I remember being excited on my first day of college. I felt prepared for the semester until my professor stated the cost of the textbook – $257.00. My eagerness to learn crumbled. I didn’t have a job, only had money for necessities, and couldn’t ask my mother, a new widow, for assistance in purchasing the book. After weighing all of my options, I decided to buy the much cheaper version from Chegg. My only problem – the book would take three weeks for delivery.
After three weeks of waiting, I finally received the book. My second problem – I had to cram three weeks of information into a two day weekend. Consequently, I didn’t do well on my first test. If I’d purchased the book on campus, I would’ve done much better. But then again, I wouldn’t have been able to go to class if I died of starvation. I had to cut my losses.
An article published on August 6, 2015 by Ben Popken of NBC News Online states that textbook prices have risen 1,041 percent since 1977. A spokeswoman for the Scholarly Publishing and Academic Resources Coalition stated that textbook companies are increasing prices because students are required to purchase books that are assigned. Textbook companies are said to be similar to pharmaceutical companies. Patients who continuously need medication are given prescriptions by doctors in order to ensure an improved state of health, much like college professors who believe that textbooks increase academic success rates.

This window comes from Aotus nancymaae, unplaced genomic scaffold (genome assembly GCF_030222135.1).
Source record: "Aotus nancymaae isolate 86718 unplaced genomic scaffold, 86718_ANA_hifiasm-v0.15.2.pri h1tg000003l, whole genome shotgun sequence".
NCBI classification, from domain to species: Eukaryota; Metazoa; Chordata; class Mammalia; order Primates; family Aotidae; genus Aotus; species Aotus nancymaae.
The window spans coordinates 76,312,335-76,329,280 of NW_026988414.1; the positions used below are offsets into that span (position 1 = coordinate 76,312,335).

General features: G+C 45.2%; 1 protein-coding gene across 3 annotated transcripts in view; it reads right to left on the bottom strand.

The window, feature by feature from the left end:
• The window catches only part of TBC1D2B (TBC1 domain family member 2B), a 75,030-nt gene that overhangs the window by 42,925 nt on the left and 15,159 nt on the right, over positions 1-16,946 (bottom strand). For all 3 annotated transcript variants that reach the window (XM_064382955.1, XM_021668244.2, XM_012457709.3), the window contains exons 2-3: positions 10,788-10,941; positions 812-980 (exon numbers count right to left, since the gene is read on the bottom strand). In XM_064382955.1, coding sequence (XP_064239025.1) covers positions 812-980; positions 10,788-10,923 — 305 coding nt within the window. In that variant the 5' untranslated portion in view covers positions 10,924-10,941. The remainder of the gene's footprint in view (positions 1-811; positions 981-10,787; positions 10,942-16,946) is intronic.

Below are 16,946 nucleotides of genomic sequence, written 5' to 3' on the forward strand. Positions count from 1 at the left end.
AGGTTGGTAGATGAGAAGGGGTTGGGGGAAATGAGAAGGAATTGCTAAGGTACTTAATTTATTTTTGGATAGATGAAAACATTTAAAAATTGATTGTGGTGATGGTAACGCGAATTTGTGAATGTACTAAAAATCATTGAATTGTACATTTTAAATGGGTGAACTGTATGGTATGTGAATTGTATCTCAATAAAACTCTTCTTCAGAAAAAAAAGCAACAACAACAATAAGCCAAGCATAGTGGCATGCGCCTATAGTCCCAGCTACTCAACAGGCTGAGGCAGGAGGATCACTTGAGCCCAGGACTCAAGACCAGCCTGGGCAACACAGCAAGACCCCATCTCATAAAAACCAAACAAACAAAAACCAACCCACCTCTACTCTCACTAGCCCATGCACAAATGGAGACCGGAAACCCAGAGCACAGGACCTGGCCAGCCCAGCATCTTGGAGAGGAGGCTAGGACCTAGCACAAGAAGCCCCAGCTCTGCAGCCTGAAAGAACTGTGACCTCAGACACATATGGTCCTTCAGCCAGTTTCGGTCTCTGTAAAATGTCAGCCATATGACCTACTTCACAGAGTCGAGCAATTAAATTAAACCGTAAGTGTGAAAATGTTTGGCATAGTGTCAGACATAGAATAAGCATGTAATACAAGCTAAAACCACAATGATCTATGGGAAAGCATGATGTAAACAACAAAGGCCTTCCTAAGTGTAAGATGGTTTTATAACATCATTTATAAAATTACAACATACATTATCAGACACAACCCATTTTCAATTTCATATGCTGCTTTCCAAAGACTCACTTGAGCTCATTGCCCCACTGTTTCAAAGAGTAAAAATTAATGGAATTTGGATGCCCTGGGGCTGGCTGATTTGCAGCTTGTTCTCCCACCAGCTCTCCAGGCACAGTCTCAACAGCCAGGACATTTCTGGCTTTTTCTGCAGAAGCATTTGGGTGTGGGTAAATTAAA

To counteract the high prices, students use third party textbooks sites such as Chegg or TextbookRush in an effort to buy cheaper, digital versions of their textbooks. Although prices are cheaper through alternative routes, digital versions are sometimes unavailable for certain courses, and hard copies can take up to four weeks for delivery, placing students behind in their courses.
Maybe one day textbook companies will decrease the prices of books, or possibly a new law may come into action that forbids an increase in book prices. Until then, students and parents will have to be prepared for the rising costs of textbooks.